Hip pain when running: diagnosis and causes
Hip pain is one of the most common complaints in triathletes . We can feel pain in the front hip, in the groin, on the outside of the hip or in the back, in the buttock. These pains and symptoms are often difficult to diagnose and treat correctly since they can come from different structures, either within or from the part that surrounds the hip.
The hip is one of the largest joints in our body and is responsible for connecting the thigh bone (head of the femur) with the acetabulum, a cavity located in the pelvis. This carries all the weight of the body (up to six times more when we run) and all the strength of the muscles of the legs and the hip itself. It is one of the joints with the greatest range of motion and flexibility. Muscles, ligaments and tendons support it, as well as some fluid-filled sacs known as bursae.
As we can see there are many things that can go wrong in the hip, but most of the problems are simple and lie in overuse or tendinopathies of the muscles that adhere to it . The first thing is to go to a physiotherapist who will do a good exploration and corresponding study, in order to rule out more common ailments such as the iliotibial band syndrome or the periphrome syndrome. When these possibilities are ruled out, we can think that some deeper structure is the one that is damaged and is responsible for the pain . We are going to review three common injuries and their symptoms and signs .
What is it? The hip is a joint composed of a ball-like articulating surface and a socket. The edge of the socket is lined with a ring of cartilage called the labrum. It protects the bone and helps insulate the joint. Tearing of this layer can irritate the hip joint, cause pain, and limit movement. The labrum can break or become irritated during a bicycle fall, but this injury is more commonly caused by repetitive trauma to the hip joint. This can be associated with poor biomechanics or muscle decompensation.
What causes it? Hip labrum tear is often caused by a sudden turning motion, but it can also cause it. Overstretching the lower limb or squatting can also cause a tear. Bony abnormalities in the hip joint (hip impingement); hip muscle tension; hip muscle weakness; or poor biomechanical technique with repetitive activities; as well as high volumes of running may also be responsible.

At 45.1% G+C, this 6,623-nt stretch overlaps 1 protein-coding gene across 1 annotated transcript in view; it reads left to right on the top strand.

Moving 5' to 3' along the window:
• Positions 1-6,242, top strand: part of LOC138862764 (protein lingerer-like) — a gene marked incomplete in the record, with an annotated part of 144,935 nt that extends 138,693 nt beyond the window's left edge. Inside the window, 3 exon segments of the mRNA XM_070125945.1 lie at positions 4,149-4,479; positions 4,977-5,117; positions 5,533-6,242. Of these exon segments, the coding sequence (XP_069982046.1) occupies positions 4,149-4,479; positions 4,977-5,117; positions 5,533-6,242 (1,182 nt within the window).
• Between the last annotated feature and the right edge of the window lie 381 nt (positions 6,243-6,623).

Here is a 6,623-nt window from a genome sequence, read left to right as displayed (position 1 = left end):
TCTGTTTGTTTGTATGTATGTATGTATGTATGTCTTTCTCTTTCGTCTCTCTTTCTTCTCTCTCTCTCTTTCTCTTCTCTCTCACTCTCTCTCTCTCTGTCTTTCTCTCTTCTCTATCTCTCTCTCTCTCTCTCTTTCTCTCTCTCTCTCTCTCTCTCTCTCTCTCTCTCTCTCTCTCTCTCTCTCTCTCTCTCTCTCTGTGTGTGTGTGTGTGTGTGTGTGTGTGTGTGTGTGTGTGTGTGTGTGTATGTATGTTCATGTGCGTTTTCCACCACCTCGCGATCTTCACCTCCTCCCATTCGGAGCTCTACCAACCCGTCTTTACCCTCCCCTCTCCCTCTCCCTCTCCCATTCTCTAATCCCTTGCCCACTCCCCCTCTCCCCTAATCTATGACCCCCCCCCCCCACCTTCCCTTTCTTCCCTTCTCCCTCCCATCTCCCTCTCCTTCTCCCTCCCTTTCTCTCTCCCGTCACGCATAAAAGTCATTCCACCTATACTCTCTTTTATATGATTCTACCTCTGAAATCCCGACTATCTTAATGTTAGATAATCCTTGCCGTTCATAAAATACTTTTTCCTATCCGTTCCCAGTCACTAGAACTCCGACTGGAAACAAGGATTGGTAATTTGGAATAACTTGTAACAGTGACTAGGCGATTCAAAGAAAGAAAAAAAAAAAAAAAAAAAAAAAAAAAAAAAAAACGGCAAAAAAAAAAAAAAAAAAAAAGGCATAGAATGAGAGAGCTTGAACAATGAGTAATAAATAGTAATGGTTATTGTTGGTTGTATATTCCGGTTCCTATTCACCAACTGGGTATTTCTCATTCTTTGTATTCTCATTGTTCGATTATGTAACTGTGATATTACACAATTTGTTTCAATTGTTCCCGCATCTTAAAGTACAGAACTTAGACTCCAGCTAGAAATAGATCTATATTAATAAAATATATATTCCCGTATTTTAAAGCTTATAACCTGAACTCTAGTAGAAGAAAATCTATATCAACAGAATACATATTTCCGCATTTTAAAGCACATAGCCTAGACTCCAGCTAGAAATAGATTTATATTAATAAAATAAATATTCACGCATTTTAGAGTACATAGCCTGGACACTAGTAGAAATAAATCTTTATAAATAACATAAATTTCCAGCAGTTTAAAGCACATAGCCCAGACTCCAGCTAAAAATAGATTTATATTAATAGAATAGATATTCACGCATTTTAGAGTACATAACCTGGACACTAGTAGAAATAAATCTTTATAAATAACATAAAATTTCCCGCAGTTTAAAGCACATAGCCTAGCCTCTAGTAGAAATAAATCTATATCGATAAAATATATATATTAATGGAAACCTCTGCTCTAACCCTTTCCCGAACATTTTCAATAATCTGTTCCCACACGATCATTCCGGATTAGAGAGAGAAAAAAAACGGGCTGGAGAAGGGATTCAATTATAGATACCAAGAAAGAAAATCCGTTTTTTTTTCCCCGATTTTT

Signs and symptoms include: deep pain in the front of the hip or groin, painful snapping at some hip movement, increased pain when sitting for a long time, a sharp pain in the greater range of hip flexion. Pain in the groin, buttock, or lower back can also be symptoms.
What is it? A fracture that has not been produced by a single trauma, but is the result of small trauma or repetitive loads on the same area. During operation the hip joint has to absorb a large amount of load. This coupled with overuse can lead to a stress fracture of the hip, most commonly the neck of the femur.
What causes it? Sudden increases in training load and volume, training with too much fatigue, poor running technique, use of inappropriate footwear, nutritional factors such as low vitamin D levels or poor muscle conditioning can all be responsible for a fracture due to stress.
Signs and symptoms include: mainly pain in the front of the hip or groin, as well as swelling in the area.
Trochanteric hip bursitis
What is it? The bursae that we mentioned at the beginning of the article are small sacs of fluid that are found between bones and soft tissues, mainly tendons. They protect soft tissue from rubbing against bone, minimizing friction. If the overlapping tissues are too tight or biomechanically ineffective, the bursa itself can sometimes become inflamed and irritated.
There are a lot of bursae around the hip joint, but the one most commonly injured is the trochanteric bursa. It is located on the outside of the hip, on a bony protrusion of the femur (the greater trochanter), and separates the bone from the iliotibial band.
What causes it? Overuse or repeated friction, large increases in the volume of kilometers, too stiff muscles, poor biomechanics of the lower extremities, lack of gluteal strength or direct trauma to the area.
Signs and symptoms include: pain on the outside of the hip, increased pain after running and radiating down the side of the thigh, pain when lying on the injured side, pain on palpation directly over the bursa site or swelling on the side of the hip.